Australasian Shunt Registry

Overview

 The Australasian Shunt Registry is a bi-national clinical quality registry established with the aim of  improving safety and quality of care for patients with hydrocephalus and related conditions by  monitoring and analysing shunt procedures performed throughout Australasia. The Australasian Shunt Registry is a Clinical Quality Registry and has been established with the primary purpose of improving the safety and quality of health care provided to patients.

Data collection commenced in December 2016.

The  key objectives  of the Registry are shown below and the data that is collected to help achieve these outcomes:

Determination of the current indications , frequency and outcomes of CSF shunt related procedures

What is the cause of the hydrocephalus? 
Is it congenital (present at birth) or is it acquired (and how)?
What is the age and gender of the patient?
The number of shunts inserted in Australasia each year is currently unknown but is probably in the order of thousands.  How often is a shunt inserted, revised or removed?  What was the reason for this? (i.e. infection, over drainage, growth etc)

Measurement of CSF shunt longevity  (How long does a shunt last?)

If the shunt needs revision, removal or replacement – what time period has passed since the original operation/s?

Early identification of particular CSF shunt components associated with unexpectedly high failure rates

The number of shunts marketed in Australasia is numerous and increasing.  There are many different types of shunts.  A shunt usually consists of an inflow/proximal catheter (placed in the fluid part of the brain) a valve (regulates the flow, flow direction and pressure)  and a  distal catheter (carries the fluid from the valve to other parts of the body where it is released and absorbed).  Valves may be fixed or adjustable and contain antisiphon devices or reservoirs.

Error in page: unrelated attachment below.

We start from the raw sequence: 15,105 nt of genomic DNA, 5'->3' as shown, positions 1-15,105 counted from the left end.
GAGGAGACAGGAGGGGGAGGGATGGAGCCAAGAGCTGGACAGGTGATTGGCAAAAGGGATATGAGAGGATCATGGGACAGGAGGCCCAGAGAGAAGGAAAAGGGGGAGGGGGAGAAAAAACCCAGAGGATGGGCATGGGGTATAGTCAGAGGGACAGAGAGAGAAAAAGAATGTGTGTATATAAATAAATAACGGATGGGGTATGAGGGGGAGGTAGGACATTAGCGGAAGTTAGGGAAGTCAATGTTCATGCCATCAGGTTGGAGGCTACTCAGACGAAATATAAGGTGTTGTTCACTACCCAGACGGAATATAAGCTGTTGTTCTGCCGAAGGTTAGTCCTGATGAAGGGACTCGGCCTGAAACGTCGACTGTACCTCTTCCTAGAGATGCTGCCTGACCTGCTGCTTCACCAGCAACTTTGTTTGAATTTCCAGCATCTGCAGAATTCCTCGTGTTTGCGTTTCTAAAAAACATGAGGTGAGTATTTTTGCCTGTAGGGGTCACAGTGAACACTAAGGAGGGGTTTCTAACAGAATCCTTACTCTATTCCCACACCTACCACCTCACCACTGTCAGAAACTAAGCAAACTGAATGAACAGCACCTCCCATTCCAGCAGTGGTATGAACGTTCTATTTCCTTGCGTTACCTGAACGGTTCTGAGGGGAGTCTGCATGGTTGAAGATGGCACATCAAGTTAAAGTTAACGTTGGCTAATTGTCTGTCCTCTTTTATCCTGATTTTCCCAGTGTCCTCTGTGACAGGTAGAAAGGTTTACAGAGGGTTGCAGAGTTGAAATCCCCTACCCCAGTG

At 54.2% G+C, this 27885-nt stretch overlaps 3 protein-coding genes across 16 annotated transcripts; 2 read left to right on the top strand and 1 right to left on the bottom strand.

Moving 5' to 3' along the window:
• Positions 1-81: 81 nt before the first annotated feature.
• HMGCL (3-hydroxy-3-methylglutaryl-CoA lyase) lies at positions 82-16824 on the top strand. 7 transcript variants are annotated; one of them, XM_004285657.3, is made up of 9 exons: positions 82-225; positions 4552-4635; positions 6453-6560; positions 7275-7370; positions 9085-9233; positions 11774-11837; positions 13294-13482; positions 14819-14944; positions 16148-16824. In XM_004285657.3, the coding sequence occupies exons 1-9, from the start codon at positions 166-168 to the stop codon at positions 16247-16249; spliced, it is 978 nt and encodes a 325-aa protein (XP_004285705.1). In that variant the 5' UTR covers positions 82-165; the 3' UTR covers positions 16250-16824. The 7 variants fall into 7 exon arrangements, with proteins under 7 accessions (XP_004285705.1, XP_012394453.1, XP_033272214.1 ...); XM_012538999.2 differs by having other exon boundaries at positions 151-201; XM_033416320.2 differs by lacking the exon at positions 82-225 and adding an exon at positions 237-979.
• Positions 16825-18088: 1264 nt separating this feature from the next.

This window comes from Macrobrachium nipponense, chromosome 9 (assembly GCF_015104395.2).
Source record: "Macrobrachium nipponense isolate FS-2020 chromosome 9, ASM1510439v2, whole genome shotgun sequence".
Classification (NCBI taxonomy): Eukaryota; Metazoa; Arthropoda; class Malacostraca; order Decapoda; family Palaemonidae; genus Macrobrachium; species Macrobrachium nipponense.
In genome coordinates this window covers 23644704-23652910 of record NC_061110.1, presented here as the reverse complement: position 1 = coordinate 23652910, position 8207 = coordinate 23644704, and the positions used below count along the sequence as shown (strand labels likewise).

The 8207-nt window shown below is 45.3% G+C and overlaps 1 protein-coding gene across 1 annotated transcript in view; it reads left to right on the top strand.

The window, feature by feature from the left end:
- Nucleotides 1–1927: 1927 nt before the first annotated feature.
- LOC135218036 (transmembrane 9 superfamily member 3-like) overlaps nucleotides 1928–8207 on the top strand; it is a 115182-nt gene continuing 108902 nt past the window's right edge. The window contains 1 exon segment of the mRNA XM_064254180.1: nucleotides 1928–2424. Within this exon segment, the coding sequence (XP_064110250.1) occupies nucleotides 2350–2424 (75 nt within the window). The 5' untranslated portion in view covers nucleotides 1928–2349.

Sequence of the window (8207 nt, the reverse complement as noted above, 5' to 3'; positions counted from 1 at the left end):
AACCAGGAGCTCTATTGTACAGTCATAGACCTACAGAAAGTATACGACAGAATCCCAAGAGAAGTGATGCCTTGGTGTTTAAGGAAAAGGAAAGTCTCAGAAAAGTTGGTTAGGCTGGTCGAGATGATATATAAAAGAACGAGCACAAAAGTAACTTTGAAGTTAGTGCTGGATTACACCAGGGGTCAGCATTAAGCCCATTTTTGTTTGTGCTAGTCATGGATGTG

Product information is recorded for all shunt components in a surgery.  This will help identify if one particular component is associated with unexpectedly high failure rates.

Quality of clinical care – allowing benchmarking of outcomes between deidentified individuals and neurosurgical units

Risk mitigation: immediate rebuttal when inaccurate information is published about the safety of CSF shunts

Long term data collection will assist in analysing the safety of CSF shunts and their individual components.

Research: the registry will be an opportunity to study methods of improving the performance and outcomes of CSF shunts and their components

There is a gap in current knowledge regarding the factors that influence the clinical outcomes of patients with CSF shunts, device information and clinical performance.